Republican Labour leader Jeremy Corbyn has made a U-turn on his recent statements, and will now kneel before The Queen to accept a position on her Privy Council.
Sources Close to Corbyn, who yesterday refused to sing the National Anthem at a church service to mark the anniversary of the Battle of Britain, said in the run-up to the Labour leader elections that he would refuse a position on the Privy Council of Her Majesty, on the grounds that he is a republican.
Now, his apparent dramatic U-turn has shown him to be a hypocrite: he has accepted the role, which was offered to him by David Cameron as leader of the current governemnt, meaning he must kneel before The Queen and kiss her hand. Yet in 1994 Corbyn called for a referendum on keeping the Monarchy in the UK, and then called on the Speaker of the House of Commons to see if he could propose a debate about ‘the future of the monarchy in this country’.
All MPs have to swear an oath of allegiance to Her Majesty, but the Privy Councillor oath is much deeper, with this wording being used since the Tudor era:
“You will not know or understand of any manner of thing to be attempted, done or spoken against Her Majesty’s Person, Honour, Crown or Dignity Royal, but you will lett [sic] and withstand the same to the uttermost of your power, and either cause it to be revealed to Her Majesty Herself, or to such of Her Privy Council as shall advertise Her Majesty of the same.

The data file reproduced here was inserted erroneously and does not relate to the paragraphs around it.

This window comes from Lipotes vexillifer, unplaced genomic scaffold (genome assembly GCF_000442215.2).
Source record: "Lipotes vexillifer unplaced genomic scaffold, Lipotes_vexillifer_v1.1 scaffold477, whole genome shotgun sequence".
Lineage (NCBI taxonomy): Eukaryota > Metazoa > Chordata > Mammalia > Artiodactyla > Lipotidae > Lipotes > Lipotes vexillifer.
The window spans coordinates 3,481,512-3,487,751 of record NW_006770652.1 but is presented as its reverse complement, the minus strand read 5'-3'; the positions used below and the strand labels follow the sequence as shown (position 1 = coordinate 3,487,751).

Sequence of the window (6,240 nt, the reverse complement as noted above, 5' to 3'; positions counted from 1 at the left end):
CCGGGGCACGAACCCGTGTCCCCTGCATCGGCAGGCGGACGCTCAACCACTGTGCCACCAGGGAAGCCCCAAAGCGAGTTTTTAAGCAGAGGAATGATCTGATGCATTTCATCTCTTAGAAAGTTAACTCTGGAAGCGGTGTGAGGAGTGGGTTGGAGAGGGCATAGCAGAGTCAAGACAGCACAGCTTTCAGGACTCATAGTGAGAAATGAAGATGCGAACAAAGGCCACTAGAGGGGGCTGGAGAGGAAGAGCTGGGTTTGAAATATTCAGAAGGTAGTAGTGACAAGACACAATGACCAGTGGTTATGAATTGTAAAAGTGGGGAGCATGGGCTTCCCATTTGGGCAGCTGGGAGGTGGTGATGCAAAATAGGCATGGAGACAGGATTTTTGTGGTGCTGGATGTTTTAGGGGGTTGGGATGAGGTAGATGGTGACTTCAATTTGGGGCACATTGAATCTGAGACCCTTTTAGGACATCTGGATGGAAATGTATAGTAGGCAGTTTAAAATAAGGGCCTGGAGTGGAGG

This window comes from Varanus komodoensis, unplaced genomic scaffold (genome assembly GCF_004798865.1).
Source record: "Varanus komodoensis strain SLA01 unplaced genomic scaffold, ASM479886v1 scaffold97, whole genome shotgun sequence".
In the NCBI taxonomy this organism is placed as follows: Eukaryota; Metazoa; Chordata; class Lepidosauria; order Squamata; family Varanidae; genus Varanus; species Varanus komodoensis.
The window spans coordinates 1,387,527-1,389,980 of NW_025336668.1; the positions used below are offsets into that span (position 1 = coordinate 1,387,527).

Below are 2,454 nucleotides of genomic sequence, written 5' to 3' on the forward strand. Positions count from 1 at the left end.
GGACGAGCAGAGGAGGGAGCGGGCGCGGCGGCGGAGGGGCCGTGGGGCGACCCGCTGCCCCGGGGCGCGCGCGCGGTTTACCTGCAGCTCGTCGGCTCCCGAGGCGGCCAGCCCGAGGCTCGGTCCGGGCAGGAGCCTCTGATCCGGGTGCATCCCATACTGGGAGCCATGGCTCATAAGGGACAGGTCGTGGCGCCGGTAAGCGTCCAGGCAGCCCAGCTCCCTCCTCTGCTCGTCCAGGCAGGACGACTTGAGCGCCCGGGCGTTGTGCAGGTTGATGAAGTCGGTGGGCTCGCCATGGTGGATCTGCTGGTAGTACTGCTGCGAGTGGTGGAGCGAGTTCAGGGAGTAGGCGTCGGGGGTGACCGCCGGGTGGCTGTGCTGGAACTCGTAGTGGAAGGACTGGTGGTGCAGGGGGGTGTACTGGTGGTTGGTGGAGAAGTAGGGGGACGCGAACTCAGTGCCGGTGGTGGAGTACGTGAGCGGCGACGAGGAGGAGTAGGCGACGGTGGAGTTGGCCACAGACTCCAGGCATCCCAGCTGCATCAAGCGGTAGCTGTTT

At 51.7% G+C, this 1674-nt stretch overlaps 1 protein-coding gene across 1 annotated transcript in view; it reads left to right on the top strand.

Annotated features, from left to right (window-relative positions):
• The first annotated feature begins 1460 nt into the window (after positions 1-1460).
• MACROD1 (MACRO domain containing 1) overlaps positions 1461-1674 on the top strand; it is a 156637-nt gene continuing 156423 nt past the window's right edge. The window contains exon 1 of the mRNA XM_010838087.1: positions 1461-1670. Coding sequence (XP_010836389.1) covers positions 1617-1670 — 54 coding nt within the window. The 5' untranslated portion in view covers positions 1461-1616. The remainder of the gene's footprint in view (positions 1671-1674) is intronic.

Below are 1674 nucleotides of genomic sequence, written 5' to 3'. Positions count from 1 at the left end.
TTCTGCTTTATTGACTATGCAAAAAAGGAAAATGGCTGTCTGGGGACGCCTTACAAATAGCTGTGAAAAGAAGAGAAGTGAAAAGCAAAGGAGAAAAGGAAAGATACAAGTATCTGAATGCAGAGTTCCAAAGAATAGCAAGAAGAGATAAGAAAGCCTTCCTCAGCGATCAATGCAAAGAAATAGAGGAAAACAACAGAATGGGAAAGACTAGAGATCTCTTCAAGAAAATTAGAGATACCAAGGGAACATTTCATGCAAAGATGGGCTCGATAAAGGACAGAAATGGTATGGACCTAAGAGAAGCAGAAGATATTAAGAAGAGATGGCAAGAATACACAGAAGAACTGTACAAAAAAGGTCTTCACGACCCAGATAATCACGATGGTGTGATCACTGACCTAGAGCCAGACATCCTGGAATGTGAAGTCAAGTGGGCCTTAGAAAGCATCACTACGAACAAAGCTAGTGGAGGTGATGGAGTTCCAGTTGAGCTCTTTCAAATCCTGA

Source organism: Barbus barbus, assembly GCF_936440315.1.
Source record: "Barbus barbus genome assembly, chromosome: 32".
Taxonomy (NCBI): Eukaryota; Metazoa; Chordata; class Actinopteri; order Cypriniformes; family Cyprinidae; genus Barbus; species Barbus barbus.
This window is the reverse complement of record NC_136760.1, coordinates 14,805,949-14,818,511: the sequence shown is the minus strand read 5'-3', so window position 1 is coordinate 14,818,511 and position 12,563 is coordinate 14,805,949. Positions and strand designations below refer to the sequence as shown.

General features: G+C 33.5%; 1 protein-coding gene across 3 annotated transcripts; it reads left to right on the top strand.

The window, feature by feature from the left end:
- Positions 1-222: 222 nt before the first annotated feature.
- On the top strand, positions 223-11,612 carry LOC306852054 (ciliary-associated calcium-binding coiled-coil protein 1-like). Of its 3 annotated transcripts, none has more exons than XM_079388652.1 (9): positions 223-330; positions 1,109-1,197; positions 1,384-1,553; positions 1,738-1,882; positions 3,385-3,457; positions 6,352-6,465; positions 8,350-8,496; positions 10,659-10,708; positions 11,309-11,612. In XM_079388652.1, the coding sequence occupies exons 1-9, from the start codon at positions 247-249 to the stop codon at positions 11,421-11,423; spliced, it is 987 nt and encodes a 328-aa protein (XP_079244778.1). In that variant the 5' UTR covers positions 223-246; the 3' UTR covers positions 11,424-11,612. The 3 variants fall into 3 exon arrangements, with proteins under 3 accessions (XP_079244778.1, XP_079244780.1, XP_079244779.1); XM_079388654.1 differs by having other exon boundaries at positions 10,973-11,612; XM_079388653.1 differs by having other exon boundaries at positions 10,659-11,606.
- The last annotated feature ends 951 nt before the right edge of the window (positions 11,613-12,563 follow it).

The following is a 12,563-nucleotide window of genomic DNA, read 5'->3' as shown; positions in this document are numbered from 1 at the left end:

“You will in all things to be moved, treated and debated in Council, faithfully and truly declare your Mind and Opinion, according to your Heart and Conscience; and will keep secret all matters committed and revealed unto you, or that shall be treated of secretly in Council.”
The role will see the 66-year-old have access to matters of national security, which has raised concerns for some. Mr Corbyn, a pacifist, has suggested tax-payers could opt out of paying for the Armed Forces, which protect this country and try to support peace abroad, as well as scrapping the standing Army all together, leaving the UK defenceless.
Concerns about the appointment of an IRA sympathiser in the Labour shadow cabinet, his questioning of drones used to attack known ISIS terrorists, as well as sympathies with Vladimir Putin and Russia, have all cast doubts over his new place at the head of the Labour party, just days after being appointed.